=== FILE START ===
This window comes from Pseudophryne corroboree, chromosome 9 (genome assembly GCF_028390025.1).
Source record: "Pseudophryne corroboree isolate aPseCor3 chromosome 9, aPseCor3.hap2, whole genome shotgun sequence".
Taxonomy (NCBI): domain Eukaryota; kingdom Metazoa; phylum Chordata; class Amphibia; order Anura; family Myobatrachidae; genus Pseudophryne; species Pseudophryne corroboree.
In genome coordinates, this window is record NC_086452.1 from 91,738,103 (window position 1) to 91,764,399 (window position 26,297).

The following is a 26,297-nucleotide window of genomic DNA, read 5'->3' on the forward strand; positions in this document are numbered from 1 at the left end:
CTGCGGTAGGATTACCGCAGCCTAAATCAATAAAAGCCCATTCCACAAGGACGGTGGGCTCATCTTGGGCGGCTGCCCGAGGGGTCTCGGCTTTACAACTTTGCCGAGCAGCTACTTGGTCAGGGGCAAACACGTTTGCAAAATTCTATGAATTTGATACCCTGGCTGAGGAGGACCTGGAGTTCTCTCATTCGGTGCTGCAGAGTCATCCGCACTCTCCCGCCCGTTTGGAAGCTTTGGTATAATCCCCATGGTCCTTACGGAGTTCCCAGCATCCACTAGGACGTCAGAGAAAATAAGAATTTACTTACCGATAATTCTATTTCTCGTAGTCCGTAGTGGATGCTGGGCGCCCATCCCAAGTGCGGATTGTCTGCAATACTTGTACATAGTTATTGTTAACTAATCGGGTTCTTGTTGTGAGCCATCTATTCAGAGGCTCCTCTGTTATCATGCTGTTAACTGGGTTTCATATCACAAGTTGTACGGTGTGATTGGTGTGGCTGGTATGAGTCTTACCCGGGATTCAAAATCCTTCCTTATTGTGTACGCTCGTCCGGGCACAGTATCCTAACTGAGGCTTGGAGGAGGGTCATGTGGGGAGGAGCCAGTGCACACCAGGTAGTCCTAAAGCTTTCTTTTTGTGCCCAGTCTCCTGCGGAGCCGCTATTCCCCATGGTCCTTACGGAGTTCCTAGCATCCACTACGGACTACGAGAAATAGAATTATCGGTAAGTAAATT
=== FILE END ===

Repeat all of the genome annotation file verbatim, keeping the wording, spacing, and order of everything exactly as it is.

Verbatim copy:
This window comes from Pseudophryne corroboree, chromosome 9 (genome assembly GCF_028390025.1).
Source record: "Pseudophryne corroboree isolate aPseCor3 chromosome 9, aPseCor3.hap2, whole genome shotgun sequence".
Taxonomy (NCBI): domain Eukaryota; kingdom Metazoa; phylum Chordata; class Amphibia; order Anura; family Myobatrachidae; genus Pseudophryne; species Pseudophryne corroboree.
In genome coordinates, this window is record NC_086452.1 from 91,738,103 (window position 1) to 91,764,399 (window position 26,297).

The following is a 26,297-nucleotide window of genomic DNA, read 5'->3' on the forward strand; positions in this document are numbered from 1 at the left end:
CTGCGGTAGGATTACCGCAGCCTAAATCAATAAAAGCCCATTCCACAAGGACGGTGGGCTCATCTTGGGCGGCTGCCCGAGGGGTCTCGGCTTTACAACTTTGCCGAGCAGCTACTTGGTCAGGGGCAAACACGTTTGCAAAATTCTATGAATTTGATACCCTGGCTGAGGAGGACCTGGAGTTCTCTCATTCGGTGCTGCAGAGTCATCCGCACTCTCCCGCCCGTTTGGAAGCTTTGGTATAATCCCCATGGTCCTTACGGAGTTCCCAGCATCCACTAGGACGTCAGAGAAAATAAGAATTTACTTACCGATAATTCTATTTCTCGTAGTCCGTAGTGGATGCTGGGCGCCCATCCCAAGTGCGGATTGTCTGCAATACTTGTACATAGTTATTGTTAACTAATCGGGTTCTTGTTGTGAGCCATCTATTCAGAGGCTCCTCTGTTATCATGCTGTTAACTGGGTTTCATATCACAAGTTGTACGGTGTGATTGGTGTGGCTGGTATGAGTCTTACCCGGGATTCAAAATCCTTCCTTATTGTGTACGCTCGTCCGGGCACAGTATCCTAACTGAGGCTTGGAGGAGGGTCATGTGGGGAGGAGCCAGTGCACACCAGGTAGTCCTAAAGCTTTCTTTTTGTGCCCAGTCTCCTGCGGAGCCGCTATTCCCCATGGTCCTTACGGAGTTCCTAGCATCCACTACGGACTACGAGAAATAGAATTATCGGTAAGTAAATT